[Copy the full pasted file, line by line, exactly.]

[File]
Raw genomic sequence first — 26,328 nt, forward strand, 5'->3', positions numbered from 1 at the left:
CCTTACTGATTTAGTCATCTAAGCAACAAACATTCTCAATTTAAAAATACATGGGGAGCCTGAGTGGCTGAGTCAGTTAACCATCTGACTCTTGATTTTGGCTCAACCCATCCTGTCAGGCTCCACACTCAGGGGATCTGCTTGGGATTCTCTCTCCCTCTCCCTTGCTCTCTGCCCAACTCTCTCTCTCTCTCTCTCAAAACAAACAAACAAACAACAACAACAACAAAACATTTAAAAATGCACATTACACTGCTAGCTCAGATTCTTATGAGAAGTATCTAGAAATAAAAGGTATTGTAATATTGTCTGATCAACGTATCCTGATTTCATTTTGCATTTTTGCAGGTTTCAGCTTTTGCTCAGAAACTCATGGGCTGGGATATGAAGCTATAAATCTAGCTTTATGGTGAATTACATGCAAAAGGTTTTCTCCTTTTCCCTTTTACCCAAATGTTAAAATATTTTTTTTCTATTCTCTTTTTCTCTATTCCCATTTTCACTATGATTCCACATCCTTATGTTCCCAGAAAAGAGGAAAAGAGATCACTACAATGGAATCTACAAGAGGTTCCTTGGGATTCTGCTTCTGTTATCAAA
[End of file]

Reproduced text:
Raw genomic sequence first — 26,328 nt, forward strand, 5'->3', positions numbered from 1 at the left:
CCTTACTGATTTAGTCATCTAAGCAACAAACATTCTCAATTTAAAAATACATGGGGAGCCTGAGTGGCTGAGTCAGTTAACCATCTGACTCTTGATTTTGGCTCAACCCATCCTGTCAGGCTCCACACTCAGGGGATCTGCTTGGGATTCTCTCTCCCTCTCCCTTGCTCTCTGCCCAACTCTCTCTCTCTCTCTCTCAAAACAAACAAACAAACAACAACAACAACAAAACATTTAAAAATGCACATTACACTGCTAGCTCAGATTCTTATGAGAAGTATCTAGAAATAAAAGGTATTGTAATATTGTCTGATCAACGTATCCTGATTTCATTTTGCATTTTTGCAGGTTTCAGCTTTTGCTCAGAAACTCATGGGCTGGGATATGAAGCTATAAATCTAGCTTTATGGTGAATTACATGCAAAAGGTTTTCTCCTTTTCCCTTTTACCCAAATGTTAAAATATTTTTTTTCTATTCTCTTTTTCTCTATTCCCATTTTCACTATGATTCCACATCCTTATGTTCCCAGAAAAGAGGAAAAGAGATCACTACAATGGAATCTACAAGAGGTTCCTTGGGATTCTGCTTCTGTTATCAAA